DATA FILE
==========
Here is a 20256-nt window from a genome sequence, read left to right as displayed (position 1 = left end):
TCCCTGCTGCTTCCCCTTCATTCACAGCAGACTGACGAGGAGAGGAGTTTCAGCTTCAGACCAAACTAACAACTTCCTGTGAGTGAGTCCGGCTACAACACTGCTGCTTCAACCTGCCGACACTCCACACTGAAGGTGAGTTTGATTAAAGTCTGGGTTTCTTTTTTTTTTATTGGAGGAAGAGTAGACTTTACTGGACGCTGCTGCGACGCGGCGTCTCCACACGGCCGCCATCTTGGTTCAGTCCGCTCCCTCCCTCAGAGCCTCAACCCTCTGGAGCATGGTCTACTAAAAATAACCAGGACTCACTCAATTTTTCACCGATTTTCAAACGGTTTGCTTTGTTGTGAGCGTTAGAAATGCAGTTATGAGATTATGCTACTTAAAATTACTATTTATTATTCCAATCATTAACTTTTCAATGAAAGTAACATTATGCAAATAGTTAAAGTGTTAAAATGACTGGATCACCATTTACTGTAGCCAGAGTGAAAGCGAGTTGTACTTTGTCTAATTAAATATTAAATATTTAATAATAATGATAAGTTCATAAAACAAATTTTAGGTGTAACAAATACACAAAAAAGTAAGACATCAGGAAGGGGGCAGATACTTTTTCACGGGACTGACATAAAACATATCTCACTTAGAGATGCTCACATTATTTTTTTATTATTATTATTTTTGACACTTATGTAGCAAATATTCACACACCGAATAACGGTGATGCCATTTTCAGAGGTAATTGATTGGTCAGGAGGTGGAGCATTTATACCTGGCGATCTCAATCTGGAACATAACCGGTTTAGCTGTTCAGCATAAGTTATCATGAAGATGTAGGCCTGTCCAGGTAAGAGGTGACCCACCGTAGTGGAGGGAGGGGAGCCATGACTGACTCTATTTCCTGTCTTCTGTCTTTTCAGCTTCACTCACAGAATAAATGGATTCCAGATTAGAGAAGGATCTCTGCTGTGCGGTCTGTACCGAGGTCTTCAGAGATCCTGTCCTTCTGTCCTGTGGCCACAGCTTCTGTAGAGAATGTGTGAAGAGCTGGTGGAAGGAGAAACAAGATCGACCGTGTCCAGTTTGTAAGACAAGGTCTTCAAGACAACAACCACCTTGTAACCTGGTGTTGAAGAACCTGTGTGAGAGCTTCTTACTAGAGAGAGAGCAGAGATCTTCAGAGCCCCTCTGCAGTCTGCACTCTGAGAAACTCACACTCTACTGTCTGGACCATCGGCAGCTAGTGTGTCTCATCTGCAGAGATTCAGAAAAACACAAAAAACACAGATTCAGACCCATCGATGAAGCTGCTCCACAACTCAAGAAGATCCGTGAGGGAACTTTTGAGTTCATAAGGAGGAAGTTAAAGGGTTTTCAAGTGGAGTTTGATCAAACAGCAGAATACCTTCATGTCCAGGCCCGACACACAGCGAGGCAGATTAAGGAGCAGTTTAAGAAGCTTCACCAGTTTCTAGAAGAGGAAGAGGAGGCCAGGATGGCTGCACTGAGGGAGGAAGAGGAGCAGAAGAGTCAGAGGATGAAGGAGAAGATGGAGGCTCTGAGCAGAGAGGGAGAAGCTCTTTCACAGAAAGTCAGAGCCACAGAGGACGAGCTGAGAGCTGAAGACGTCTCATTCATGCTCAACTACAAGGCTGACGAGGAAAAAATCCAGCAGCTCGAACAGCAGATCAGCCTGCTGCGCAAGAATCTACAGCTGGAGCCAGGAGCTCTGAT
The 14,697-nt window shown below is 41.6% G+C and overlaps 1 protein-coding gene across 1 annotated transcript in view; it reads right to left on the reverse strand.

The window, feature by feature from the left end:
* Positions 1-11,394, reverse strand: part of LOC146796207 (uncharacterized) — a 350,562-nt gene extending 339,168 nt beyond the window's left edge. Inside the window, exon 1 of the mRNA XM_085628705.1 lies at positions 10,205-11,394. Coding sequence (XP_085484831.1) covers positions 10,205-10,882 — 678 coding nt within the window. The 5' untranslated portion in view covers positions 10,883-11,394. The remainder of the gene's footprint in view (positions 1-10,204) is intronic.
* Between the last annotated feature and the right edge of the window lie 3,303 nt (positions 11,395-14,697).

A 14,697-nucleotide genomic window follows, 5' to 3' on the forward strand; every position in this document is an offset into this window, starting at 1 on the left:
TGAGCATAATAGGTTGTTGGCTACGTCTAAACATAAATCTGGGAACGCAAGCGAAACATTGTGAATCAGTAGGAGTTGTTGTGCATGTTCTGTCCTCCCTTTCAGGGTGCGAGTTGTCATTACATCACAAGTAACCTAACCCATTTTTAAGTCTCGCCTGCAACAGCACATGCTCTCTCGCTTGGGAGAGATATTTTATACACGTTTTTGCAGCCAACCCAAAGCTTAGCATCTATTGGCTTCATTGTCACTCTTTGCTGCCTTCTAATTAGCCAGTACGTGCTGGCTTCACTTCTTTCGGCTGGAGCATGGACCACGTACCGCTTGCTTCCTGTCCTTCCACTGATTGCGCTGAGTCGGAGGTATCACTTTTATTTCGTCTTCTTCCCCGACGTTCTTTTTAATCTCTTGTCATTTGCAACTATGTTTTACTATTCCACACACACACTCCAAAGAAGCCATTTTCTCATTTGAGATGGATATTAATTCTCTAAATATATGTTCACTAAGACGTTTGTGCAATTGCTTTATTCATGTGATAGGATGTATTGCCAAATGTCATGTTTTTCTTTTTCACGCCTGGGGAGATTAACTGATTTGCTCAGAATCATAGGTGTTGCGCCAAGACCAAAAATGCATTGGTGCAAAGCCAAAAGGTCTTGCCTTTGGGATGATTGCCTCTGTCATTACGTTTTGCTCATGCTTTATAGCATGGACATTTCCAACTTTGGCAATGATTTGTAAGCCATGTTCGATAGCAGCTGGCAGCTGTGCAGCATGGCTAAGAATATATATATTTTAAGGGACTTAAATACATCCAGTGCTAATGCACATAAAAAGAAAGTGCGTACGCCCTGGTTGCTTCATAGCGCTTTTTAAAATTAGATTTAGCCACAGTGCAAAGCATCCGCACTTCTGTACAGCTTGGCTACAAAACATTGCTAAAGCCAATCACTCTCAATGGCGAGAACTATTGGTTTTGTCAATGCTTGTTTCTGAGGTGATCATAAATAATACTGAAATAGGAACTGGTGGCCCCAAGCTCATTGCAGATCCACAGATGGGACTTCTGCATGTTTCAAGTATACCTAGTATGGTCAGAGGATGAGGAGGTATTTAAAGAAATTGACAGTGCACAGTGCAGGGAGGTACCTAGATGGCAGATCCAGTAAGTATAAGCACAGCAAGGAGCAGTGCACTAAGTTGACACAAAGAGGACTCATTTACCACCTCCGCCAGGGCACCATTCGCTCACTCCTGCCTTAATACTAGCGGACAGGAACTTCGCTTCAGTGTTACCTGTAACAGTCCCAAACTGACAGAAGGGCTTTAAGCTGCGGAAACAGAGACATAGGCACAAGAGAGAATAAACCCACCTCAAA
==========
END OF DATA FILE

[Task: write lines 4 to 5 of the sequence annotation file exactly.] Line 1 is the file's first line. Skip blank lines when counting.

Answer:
The window, feature by feature from the left end:
* Positions 1-11,394, reverse strand: part of LOC146796207 (uncharacterized) — a 350,562-nt gene extending 339,168 nt beyond the window's left edge. Inside the window, exon 1 of the mRNA XM_085628705.1 lies at positions 10,205-11,394. Coding sequence (XP_085484831.1) covers positions 10,205-10,882 — 678 coding nt within the window. The 5' untranslated portion in view covers positions 10,883-11,394. The remainder of the gene's footprint in view (positions 1-10,204) is intronic.